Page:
Archive for September 2010
I'll make it really simple for you to see the difference. Fundamentally, this is a conversation about putting the human being first or putting the brand/idea first.
It's been said that "video killed the radio star." Maybe that's true, I'm not really sure. I am pretty sure, however, that advertising killed itself -- or, at the very least, took the wind out of its own sails. Advertising used to work, and work well. What do I mean by "work?" I mean that once upon a time, when products and services of obvious differentiated quality and value were popping up like weeds in a field, consumers were predisposed to believe advertising claims, both overt and subtle ones. Since belief leads to action, sales of those advertised goods increased as well.
Struggling companies all share something in common. Their sales and marketing efforts are at odds. Sometimes, they are even at war. The marketing team lectures the sales department, saying that if only the salespeople would follow their advice, their problems would be solved. Meanwhile, the sales department always says it needs something else from marketing. The salespeople are clamoring for the silver bullet that will convince the most ardent skeptic to buy. The root cause of this situation is that sales and marketing have different views of the world.
Taking a government bailout, getting hit with accusations of fraud and now a class-action discrimination suit have all led to Wall Street powerhouse Goldman Sachs' steep decline in public reputation. According to YouGov, at one point it fell further than even BP and Toyota. But now that it's settled with the Securities and Exchange Commission, Goldman is trying to put a new face on the company -- one that associates Goldman with companies such as clean-energy firms and with the creation of jobs.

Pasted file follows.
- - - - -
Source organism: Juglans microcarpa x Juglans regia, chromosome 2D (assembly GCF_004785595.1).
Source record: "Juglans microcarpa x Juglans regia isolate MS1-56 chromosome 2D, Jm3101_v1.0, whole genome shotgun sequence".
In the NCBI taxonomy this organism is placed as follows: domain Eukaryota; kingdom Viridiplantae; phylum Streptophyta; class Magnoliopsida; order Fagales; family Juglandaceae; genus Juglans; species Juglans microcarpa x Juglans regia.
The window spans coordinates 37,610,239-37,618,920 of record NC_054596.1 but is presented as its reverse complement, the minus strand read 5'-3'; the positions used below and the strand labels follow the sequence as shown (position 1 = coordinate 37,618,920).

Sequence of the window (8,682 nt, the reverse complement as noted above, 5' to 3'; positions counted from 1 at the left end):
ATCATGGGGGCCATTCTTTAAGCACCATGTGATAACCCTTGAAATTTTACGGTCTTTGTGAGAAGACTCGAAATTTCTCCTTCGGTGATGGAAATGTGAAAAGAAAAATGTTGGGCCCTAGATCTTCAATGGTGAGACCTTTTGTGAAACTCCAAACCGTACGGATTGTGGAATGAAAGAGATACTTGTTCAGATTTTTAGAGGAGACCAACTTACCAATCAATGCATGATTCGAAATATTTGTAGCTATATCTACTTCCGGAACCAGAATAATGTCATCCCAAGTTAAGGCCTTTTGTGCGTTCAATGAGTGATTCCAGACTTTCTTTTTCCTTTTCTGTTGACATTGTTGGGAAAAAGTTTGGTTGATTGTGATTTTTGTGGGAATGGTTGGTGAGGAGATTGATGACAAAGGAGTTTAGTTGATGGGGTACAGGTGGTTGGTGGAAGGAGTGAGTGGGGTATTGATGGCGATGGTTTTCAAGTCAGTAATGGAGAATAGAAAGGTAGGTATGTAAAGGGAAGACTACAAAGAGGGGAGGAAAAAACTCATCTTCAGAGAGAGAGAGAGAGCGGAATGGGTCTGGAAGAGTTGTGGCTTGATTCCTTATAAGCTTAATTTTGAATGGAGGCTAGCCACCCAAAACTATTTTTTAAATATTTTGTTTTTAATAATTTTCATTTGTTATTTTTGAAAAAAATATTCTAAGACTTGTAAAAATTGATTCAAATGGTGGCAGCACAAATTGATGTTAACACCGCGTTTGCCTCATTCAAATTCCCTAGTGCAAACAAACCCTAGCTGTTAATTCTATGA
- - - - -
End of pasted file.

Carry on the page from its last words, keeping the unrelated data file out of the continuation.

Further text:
We have entered a Golden Age of marketing technology. There are now thousands of software applications built for nearly every aspect of marketing. We have more choices, with more capabilities, at more attractive economics, than ever before. Yet most marketing organizations today lack the technical leadership to fully harness this power.
When consumers are overwhelmed with options, marketers should give them what they really want: ways of shopping that lower the cognitive demands of choosing.
AOL CEO Tim Armstrong told Ad Age today that he wants a "build-first" culture at his company, in which the growth is sparked internally, like the world's oldest startup. So why did he also just pay a reported $30 million, including incentives, to buy TechCrunch, the tech and startup news blog founded by former attorney and impresario Michael Arrington?
Influence is bliss… The socialization of media is as transformative as it is empowering. As individuals, we’re tweeting, updating, blogging, commenting, curating, liking and friending our way toward varying levels of stature within our social graphs. With every response and action that results from our engagement, we are slowly introduced to the laws of social physics: for every action there is a reaction – even if that reaction is silence. And, the extent of this resulting activity is measured by levels of influence and other factors such as the size and shape of nicheworks as well as attention aperture and time.
The figures for August are in. Home sales rose 7.6%, pulling out of a steep decline in July. Many sectors are flat or sinking. Auto sales figures are horrible but nonstore retailers' sales are up 10.5%. The data are all over the place. So there is comfort for the "new normal" crowd who believe we are looking at a big change on how and how much consumers spend. But there is also data to support the position I prefer, the one that says when capital, credit, and confidence return, Americans will go back to spending like sailors home on leave.